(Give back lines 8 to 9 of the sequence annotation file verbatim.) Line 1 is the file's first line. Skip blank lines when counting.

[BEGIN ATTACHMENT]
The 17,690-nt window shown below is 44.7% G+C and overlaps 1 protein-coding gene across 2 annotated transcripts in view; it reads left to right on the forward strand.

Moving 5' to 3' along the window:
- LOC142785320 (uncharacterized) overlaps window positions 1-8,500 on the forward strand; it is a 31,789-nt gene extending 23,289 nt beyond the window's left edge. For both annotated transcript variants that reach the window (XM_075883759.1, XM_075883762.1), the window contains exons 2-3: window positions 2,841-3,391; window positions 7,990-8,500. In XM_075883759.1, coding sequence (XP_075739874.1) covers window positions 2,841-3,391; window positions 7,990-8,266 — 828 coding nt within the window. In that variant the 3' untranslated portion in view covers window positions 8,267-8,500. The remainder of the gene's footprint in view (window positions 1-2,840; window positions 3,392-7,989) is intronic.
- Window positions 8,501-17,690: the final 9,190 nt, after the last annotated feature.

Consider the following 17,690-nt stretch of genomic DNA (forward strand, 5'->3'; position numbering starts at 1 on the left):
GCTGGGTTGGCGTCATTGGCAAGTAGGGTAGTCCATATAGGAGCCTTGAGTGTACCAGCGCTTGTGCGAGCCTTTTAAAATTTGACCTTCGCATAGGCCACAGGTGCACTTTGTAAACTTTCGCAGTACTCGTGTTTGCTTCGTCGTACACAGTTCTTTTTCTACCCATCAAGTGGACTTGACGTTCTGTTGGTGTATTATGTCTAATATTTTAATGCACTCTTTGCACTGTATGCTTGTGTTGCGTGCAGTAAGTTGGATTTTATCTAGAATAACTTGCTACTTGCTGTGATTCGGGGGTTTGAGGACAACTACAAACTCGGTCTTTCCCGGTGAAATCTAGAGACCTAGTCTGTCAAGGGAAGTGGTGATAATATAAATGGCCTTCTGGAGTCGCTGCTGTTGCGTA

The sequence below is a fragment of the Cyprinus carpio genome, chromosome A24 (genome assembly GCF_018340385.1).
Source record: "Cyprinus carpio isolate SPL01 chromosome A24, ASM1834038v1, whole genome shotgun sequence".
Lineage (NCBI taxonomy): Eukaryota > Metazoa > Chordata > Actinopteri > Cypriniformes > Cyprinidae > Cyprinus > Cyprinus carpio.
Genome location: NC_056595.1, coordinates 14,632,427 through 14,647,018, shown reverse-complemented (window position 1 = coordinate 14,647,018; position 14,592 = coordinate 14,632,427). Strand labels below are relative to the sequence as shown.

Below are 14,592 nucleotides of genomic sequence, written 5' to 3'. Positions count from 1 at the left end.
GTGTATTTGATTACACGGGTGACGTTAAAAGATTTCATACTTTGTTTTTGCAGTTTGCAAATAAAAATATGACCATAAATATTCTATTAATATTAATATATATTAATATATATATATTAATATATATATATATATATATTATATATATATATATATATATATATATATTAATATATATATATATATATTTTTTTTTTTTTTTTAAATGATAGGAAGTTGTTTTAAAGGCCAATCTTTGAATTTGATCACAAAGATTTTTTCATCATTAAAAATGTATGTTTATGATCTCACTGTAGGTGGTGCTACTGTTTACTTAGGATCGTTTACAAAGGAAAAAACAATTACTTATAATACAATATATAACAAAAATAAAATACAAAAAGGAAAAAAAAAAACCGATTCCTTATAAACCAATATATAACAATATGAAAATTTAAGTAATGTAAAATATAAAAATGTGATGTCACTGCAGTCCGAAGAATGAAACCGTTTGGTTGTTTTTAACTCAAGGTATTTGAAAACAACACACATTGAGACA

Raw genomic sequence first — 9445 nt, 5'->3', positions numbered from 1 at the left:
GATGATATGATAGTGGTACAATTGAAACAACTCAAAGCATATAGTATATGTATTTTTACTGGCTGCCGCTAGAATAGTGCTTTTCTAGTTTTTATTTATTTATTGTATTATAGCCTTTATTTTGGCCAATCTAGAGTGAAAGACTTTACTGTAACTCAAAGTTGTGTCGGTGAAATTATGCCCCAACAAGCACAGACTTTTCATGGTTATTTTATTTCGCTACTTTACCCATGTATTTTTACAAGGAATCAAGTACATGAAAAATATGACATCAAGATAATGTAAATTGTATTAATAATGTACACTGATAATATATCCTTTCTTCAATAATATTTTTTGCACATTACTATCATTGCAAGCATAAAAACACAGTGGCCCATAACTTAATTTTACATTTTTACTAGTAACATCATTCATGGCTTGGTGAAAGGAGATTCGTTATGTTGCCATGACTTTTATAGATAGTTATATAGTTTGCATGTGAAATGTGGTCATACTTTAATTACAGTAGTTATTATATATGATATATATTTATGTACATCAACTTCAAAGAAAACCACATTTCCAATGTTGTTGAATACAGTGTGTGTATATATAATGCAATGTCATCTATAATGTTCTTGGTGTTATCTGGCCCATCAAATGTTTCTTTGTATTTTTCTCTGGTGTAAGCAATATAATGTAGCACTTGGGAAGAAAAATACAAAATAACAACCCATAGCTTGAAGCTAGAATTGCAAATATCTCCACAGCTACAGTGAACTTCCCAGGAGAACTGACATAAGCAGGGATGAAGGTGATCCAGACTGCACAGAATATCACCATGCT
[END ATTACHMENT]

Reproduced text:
Source record: "Cyprinus carpio isolate SPL01 chromosome A24, ASM1834038v1, whole genome shotgun sequence".
Lineage (NCBI taxonomy): Eukaryota > Metazoa > Chordata > Actinopteri > Cypriniformes > Cyprinidae > Cyprinus > Cyprinus carpio.